Recharge Your EV at Campgrounds

It is not a stretch to see campgrounds with charging stations, in addition to national parks, state parks, Camping World, and other places where RVers travel. And of course, the bottom line is, that if charging does become ubiquitous then an Electric Vehicle (EV) as a dinghy becomes a viable decision, wrote Bob Difley in dinghytowing.rvtravel.com.

A sign of the times. Image courtesy pluginrecharge.com

“Costs of charging would be passed on to the driver, as are regular fuel costs, but if utility companies continue with reduced rates for overnight use, then charging your EV toad in your campground while you sleep would be not only efficient but cheaper. Meters on the charging stations would calculate costs and add to your campground charges,” added Difley.

Two short months later it’s a reality!

EV Owners Getting a Charge at Campgrounds

Across the country, campground operators are reporting a gradual uptick in inquiries from EV owners who are considering using campgrounds as refueling stops on long-haul trips. Travelers who do this typically have adapters that enable them to plug into 50-amp, 240-volt electric pedestals that campgrounds often provide with their RV sites, reports Edmunds.com.

“We’ve been getting quite a few calls from people wanting to charge their vehicles at our park,” said Russ Yates, owner of Holiday Park Campground in Greensboro, Maryland, adding that he’s installed a separate 50-amp/240 volt plug on the side of the campground office so that people can recharge their vehicles without having to park in a campsite. He charges $8.50 for a four-hour charge.

“Most people who come to our park to recharge their vehicles come up to our store and buy snacks. Or they get on their laptops and send email. But most of them simply take a nap in their vehicle or they walk around our park and sit by the river,” Yates said.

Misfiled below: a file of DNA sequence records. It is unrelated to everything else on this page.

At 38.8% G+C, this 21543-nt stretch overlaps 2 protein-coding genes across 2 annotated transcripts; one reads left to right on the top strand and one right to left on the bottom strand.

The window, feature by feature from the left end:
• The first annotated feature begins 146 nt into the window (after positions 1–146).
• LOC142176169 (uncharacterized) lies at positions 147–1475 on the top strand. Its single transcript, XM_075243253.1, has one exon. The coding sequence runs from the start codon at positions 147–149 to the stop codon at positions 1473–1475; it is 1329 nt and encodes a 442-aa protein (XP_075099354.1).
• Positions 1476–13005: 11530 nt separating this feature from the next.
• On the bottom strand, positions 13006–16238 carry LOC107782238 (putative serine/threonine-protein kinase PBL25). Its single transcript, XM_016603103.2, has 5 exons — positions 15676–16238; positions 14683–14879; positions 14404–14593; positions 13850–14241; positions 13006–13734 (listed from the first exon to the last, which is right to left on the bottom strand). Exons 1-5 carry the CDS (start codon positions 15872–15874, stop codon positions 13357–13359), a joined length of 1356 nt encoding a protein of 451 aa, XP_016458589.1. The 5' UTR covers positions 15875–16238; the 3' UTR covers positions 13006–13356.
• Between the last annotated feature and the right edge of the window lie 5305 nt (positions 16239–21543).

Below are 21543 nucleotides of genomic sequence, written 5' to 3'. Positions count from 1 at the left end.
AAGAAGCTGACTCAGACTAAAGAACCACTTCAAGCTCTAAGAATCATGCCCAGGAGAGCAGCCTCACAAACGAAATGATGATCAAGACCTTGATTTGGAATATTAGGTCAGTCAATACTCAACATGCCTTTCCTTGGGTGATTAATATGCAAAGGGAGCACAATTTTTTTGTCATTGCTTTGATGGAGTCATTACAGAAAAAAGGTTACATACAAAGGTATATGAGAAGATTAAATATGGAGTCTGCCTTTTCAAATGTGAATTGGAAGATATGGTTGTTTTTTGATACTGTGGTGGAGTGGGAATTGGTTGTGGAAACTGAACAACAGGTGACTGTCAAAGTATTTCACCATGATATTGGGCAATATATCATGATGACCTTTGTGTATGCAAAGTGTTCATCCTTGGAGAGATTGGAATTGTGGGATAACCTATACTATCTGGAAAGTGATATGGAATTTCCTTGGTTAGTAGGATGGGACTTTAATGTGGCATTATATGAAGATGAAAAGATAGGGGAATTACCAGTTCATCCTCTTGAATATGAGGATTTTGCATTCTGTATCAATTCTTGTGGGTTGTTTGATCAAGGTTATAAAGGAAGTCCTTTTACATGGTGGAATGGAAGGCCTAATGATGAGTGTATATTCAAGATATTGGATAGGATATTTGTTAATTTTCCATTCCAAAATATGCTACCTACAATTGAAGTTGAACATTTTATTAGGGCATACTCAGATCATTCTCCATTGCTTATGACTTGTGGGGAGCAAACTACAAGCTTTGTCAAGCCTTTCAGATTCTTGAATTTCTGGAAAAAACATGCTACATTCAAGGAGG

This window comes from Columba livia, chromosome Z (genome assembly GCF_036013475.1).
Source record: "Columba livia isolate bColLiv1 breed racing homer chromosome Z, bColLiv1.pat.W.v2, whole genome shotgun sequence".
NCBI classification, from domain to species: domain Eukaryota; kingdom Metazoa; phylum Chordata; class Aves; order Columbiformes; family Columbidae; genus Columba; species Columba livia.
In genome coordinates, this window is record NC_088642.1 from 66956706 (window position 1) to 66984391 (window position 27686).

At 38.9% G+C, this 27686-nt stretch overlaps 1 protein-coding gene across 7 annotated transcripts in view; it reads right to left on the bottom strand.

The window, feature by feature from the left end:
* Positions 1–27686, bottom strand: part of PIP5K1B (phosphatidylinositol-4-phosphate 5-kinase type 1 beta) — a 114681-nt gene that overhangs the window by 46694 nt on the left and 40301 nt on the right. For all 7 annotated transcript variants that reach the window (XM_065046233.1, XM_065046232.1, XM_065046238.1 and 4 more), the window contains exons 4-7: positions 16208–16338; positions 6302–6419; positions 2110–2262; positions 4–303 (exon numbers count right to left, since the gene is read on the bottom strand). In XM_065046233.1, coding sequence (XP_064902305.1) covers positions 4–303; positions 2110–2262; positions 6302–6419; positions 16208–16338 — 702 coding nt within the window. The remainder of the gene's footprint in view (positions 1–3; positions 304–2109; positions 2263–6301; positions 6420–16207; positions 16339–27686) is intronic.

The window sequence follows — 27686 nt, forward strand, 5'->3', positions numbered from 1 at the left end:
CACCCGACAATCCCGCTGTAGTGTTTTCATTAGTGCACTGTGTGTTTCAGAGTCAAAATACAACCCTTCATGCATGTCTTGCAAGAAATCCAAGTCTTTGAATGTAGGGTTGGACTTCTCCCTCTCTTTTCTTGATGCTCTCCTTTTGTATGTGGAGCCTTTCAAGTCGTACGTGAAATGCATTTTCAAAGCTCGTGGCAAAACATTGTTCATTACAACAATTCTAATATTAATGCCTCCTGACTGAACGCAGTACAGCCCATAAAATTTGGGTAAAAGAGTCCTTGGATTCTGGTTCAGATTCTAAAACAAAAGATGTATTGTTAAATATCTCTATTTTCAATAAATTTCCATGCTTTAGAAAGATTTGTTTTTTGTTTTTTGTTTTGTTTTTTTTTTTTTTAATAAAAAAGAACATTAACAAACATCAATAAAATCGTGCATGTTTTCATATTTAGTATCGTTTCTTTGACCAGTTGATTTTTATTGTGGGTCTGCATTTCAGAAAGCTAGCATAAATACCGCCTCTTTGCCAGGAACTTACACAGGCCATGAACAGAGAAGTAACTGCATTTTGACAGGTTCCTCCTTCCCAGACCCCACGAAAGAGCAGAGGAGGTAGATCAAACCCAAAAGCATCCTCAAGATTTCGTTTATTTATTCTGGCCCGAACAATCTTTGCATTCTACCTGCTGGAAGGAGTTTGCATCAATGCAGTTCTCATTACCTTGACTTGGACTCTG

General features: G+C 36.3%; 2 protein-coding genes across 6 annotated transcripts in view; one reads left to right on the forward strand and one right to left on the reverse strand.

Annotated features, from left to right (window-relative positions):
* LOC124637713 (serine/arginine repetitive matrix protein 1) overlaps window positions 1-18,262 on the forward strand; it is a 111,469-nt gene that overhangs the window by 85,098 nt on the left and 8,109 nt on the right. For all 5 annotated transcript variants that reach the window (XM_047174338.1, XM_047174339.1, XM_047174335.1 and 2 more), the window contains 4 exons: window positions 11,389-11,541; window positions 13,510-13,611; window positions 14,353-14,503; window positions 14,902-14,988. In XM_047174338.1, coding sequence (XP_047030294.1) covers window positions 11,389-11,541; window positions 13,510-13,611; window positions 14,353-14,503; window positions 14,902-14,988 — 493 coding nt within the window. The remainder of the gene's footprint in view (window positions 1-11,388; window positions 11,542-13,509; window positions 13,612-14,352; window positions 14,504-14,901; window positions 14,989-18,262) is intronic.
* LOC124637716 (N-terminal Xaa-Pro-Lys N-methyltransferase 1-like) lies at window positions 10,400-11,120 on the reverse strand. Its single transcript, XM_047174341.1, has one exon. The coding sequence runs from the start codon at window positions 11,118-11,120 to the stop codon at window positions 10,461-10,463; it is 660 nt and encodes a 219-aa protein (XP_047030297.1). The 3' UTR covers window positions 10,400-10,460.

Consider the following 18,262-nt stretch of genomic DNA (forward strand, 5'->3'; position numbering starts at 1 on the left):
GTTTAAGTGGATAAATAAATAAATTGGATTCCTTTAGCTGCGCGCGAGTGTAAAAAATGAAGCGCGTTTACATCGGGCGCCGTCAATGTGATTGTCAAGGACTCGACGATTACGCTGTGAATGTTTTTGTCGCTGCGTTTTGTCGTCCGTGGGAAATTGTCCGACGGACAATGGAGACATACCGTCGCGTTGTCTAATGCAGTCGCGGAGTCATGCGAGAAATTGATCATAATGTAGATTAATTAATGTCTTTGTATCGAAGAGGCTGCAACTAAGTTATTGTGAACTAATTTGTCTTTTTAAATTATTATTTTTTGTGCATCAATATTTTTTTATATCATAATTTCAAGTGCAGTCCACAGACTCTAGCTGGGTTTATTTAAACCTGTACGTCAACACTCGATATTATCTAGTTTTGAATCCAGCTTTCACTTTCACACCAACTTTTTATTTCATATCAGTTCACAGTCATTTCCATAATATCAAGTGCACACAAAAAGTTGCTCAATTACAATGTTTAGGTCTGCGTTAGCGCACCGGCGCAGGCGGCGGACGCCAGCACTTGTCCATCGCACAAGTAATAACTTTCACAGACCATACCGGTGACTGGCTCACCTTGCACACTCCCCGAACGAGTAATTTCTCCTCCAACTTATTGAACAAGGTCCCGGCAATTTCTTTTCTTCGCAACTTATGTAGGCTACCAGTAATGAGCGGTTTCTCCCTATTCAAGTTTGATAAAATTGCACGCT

EV owners can charge their cars at Cherry Hill RV Park in College Park, Maryland. Photo courtesy Edmunds.com

Cherry Hill Park in College Park, Maryland, has been one of the greenest campgrounds in the country for several years, having made substantial investments in solar panels for water heating and power generation. And then there’s the campground’s electric-vehicle charger, something EV drivers are not accustomed to seeing at campgrounds.

Mike Gurevich, owner of Cherry Hill Park, the closest campground to Washington, D.C., recently recalled a proud moment two years ago: “This guy knocked on the door and said, ‘Can I charge my car?’ I said, ‘Absolutely.’ ”

Using the campground’s 50-amp, 240-volt electric hookups, EV owners with special adapters can charge their cars at Cherry Hill Park in about four hours. While their cars get juiced up, the owners typically “just hang out. Some sit at our picnic tables and work on their computers, using our Wi-Fi system. Others eat lunch at our cafe,” Gurevich said.

Only a handful of electric-car owners have used Cherry Hill Park for refueling purposes so date, but Gurevich plans to market the feature in coming weeks in an effort to increase his business. He charges $10 for a four-hour charge.

On the West Coast the Ciudad del Rey Motel & Trailer Park is a mandatory stop to charge on trips from Los Angeles to San Francisco if you only have 100 something mile range.

Getting juiced up! Photo courtesy inhabitat.com

Patrick Stone, owner of Mountain Gate RV Park in Redding, California, said he’s also had several people stop by his park to recharge their vehicles. “Normally,” he said, “they’re on their way north or south and they need a pretty good charge to get over the mountains.”

RV sites have also bailed EV owners out from a defective charge station. When the chargers at the Long Beach Convention Center turned out to be inoperative the Golden Shore RV Park, a mile to the west, helped drivers out with parking, charging, and a bike rental to explore the area.

While the idea of using campgrounds as refueling stops for electric vehicles is enticing for many park operators, campgrounds may need to install dedicated chargers so as not to tie up too many camping hookups if the EV-charging idea takes off, said Wade Elliott, president and CEO of Utility Supply Group, an RV and EV pedestal supplier based in Preston, Washington. That will be particularly true as more EVs and plug-in hybrids hit the streets.

Happy Trails. Life is an adventure. Enjoy your journey.

To be continued tomorrow…

Worth Pondering…
Shoot for the moon, Even if you miss it you will land among the stars.

—Les Brown

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